Who’s minding your data?

Data: a fancy word for information, but with a slightly disturbing ring to it, somewhat suggestive of digital control and hidden manipuluation by the big beasts of technology and other unsavoury characters.

The sad fact, though, is that you never know who might have your data or how far it might have spread out across the web without you either knowing anything about it or being able to control it.

The same is true on the other side of the fence: if you own a company which operates a busy website, the chances are that you could be in possession of data you know nothing about. Worse, you may be unwittingly passing that data onto others without being aware of it.

Now, there is nothing to say that in most cases, a website holding data on an individual is doing anything illegal. What matters more is the why and the how: why any given website has your data – be that a supplier of goods, such as clothing, music or software, or a for-profit health company you consulted two years ago; and how – what methods and procedures the person or organisation that has your data is doing to keep it safe, and how long they intend to keep that data. The General Data Protection Regulations (‘GDPR’), supplemented by the Data Protection Act 2018, provides opportunities for you to contact organisations and get answers to these questions.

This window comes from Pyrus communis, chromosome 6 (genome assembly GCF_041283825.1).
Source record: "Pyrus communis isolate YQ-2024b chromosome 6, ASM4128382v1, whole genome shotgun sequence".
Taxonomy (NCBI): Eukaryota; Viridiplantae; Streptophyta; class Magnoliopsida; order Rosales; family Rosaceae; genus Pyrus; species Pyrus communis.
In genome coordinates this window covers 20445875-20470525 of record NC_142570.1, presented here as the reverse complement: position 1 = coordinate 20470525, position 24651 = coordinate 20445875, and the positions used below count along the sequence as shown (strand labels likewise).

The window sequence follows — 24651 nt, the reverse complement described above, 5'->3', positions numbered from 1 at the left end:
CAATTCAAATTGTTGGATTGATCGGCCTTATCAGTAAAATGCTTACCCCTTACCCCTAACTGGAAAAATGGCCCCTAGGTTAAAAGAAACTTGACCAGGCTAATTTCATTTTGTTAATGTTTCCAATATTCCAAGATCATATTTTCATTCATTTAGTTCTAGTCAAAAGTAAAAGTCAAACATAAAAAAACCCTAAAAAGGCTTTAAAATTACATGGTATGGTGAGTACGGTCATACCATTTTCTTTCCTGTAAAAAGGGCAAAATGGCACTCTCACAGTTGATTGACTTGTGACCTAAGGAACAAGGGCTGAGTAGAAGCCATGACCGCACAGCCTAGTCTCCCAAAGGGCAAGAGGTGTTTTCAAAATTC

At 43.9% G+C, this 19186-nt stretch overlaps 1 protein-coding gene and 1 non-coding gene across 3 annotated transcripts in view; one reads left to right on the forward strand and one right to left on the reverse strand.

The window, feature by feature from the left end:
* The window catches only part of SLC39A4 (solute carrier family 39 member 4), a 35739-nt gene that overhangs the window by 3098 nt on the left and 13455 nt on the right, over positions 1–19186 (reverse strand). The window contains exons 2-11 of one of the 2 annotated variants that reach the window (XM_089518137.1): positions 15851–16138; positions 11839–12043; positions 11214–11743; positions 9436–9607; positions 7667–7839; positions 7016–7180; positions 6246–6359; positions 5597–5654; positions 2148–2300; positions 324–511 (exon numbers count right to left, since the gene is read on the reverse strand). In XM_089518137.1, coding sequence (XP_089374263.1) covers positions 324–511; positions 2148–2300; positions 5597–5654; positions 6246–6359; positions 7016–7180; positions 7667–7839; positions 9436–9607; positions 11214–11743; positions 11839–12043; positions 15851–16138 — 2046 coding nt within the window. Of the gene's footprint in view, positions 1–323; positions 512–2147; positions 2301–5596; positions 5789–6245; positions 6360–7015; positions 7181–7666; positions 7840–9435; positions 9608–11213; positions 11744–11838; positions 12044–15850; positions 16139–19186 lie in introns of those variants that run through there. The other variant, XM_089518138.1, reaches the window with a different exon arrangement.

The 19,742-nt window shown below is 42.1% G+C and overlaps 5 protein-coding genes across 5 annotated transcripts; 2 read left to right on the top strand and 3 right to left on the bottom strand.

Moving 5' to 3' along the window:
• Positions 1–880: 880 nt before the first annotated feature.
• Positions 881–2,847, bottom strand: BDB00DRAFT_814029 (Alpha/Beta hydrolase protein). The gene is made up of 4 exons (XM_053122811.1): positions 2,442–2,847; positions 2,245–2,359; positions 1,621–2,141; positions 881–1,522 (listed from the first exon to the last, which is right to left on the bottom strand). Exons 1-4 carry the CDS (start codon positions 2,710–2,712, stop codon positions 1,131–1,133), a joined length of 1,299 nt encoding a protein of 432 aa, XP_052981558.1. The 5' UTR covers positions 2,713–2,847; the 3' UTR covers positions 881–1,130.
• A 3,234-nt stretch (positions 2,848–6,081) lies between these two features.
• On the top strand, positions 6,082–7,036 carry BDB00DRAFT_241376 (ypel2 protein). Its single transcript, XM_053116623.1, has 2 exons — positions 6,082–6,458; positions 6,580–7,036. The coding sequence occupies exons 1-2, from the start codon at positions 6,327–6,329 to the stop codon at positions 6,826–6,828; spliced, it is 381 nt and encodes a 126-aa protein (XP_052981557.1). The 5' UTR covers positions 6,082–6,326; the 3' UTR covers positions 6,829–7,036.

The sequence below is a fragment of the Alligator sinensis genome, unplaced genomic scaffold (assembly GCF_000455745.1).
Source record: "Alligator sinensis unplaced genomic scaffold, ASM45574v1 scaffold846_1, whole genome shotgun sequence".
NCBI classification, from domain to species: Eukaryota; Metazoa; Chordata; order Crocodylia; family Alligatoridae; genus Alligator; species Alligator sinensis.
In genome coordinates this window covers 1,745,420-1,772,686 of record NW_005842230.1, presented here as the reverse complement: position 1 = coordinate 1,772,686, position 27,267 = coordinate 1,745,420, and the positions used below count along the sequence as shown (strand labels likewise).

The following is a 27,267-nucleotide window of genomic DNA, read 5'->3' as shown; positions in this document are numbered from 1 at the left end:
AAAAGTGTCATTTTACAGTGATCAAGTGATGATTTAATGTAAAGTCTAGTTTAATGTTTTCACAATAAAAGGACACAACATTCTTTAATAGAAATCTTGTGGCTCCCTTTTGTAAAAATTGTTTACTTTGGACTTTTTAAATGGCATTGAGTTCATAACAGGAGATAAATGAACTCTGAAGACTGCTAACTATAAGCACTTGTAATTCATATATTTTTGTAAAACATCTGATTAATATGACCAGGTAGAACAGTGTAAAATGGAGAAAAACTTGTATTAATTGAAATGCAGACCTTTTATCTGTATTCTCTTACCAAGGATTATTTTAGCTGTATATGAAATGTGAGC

First of all, anyone who holds your data must be transparent in how they do that. This means that before they collect data about you, they must tell you they intend to do so, why they are doing so, the security with which they will hold your data and how long they will keep it. Crucially, they must ask for your informed consent. When you request data – such as medical records – it must be released to you as soon as reasonably possible, and it must be in a form that the average person, who is not a data expert, can understand.

For commercial and other organisations buying data services, it is important to know what you are buying. With the wealth of data services out there, you need to understand the contract before you sign it. However, most such agreements are almost always in legal language. As a result, your GP may have little idea of the services they actually bought, as opposed to what they think they bought. Crucially, they may have no idea whether data they have necessarily collected might be monetised by unscrupulous tech companies at a later stage.

For the future, it remains to be seen how helpful the Information Commissioner’s Office will be to consumers, and whether the somewhat opaque legislation the UK now has will benefit the person in the street or, on the other hand, whether big tech will win at our expense. At the moment, nobody is taking any bets: the idea of data being personal is still so new that society has yet to learn the full implications of its control and ownership.

If your company has a data problem, we may be able to help so fill out the enquiry form on this page.

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